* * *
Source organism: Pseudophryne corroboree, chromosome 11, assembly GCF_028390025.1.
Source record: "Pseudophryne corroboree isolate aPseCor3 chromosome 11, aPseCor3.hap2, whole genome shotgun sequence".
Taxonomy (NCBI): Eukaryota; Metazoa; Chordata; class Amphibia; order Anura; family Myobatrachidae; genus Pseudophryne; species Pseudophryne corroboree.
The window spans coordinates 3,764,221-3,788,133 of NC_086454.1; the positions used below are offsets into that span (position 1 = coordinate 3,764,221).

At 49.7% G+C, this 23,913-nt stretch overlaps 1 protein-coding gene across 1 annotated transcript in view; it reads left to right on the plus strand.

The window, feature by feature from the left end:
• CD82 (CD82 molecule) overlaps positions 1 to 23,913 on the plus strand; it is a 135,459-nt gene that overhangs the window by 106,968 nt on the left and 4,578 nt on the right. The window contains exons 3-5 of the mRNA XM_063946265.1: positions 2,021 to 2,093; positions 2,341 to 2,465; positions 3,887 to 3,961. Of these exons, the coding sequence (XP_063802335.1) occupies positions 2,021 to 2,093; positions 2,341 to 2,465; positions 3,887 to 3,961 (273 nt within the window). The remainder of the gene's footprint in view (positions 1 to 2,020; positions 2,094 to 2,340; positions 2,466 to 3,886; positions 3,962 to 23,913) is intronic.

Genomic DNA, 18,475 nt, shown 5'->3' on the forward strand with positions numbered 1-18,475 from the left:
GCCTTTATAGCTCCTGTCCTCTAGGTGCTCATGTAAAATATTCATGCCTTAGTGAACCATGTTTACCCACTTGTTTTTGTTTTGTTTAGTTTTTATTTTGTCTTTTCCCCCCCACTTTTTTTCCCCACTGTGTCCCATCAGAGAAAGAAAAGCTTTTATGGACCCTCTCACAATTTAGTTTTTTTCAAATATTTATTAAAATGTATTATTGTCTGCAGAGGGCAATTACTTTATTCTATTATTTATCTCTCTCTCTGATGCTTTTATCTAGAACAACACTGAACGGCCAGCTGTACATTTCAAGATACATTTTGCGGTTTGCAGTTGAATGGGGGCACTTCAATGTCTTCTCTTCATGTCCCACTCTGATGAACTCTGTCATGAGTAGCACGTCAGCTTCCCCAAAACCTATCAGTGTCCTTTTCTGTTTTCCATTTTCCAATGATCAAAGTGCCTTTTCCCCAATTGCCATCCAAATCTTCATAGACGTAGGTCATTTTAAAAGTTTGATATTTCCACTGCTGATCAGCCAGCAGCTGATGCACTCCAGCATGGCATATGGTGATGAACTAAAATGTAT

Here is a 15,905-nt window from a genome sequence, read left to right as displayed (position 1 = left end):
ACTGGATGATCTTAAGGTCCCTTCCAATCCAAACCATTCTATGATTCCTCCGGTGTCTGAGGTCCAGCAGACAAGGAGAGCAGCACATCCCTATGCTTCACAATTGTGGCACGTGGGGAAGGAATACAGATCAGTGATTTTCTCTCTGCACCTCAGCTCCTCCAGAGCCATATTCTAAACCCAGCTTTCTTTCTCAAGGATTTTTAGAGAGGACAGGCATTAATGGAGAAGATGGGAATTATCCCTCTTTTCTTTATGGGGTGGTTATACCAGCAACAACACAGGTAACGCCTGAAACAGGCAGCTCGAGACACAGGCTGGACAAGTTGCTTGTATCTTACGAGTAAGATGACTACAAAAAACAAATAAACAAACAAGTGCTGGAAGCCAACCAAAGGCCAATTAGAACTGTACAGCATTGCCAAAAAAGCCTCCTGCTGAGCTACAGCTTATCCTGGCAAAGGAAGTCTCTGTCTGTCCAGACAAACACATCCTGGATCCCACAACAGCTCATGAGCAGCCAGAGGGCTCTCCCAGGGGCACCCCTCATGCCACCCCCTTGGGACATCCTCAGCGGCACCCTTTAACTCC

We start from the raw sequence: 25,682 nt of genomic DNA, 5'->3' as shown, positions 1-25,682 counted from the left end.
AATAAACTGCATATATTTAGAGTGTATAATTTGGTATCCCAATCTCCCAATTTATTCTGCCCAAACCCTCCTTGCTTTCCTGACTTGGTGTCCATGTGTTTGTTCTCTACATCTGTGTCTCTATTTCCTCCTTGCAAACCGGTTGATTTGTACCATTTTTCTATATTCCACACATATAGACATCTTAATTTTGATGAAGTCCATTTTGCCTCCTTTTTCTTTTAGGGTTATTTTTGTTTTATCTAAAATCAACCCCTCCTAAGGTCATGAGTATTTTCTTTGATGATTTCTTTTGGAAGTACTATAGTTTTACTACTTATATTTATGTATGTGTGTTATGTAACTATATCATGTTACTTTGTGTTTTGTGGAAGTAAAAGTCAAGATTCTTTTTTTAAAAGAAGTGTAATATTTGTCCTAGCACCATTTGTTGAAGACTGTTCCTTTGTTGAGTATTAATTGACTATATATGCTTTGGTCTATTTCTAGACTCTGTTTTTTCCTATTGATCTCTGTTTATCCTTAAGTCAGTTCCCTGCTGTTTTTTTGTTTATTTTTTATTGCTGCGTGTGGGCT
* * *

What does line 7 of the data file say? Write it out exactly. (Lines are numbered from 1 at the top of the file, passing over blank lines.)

• CD82 (CD82 molecule) overlaps positions 1 to 23,913 on the plus strand; it is a 135,459-nt gene that overhangs the window by 106,968 nt on the left and 4,578 nt on the right. The window contains exons 3-5 of the mRNA XM_063946265.1: positions 2,021 to 2,093; positions 2,341 to 2,465; positions 3,887 to 3,961. Of these exons, the coding sequence (XP_063802335.1) occupies positions 2,021 to 2,093; positions 2,341 to 2,465; positions 3,887 to 3,961 (273 nt within the window). The remainder of the gene's footprint in view (positions 1 to 2,020; positions 2,094 to 2,340; positions 2,466 to 3,886; positions 3,962 to 23,913) is intronic.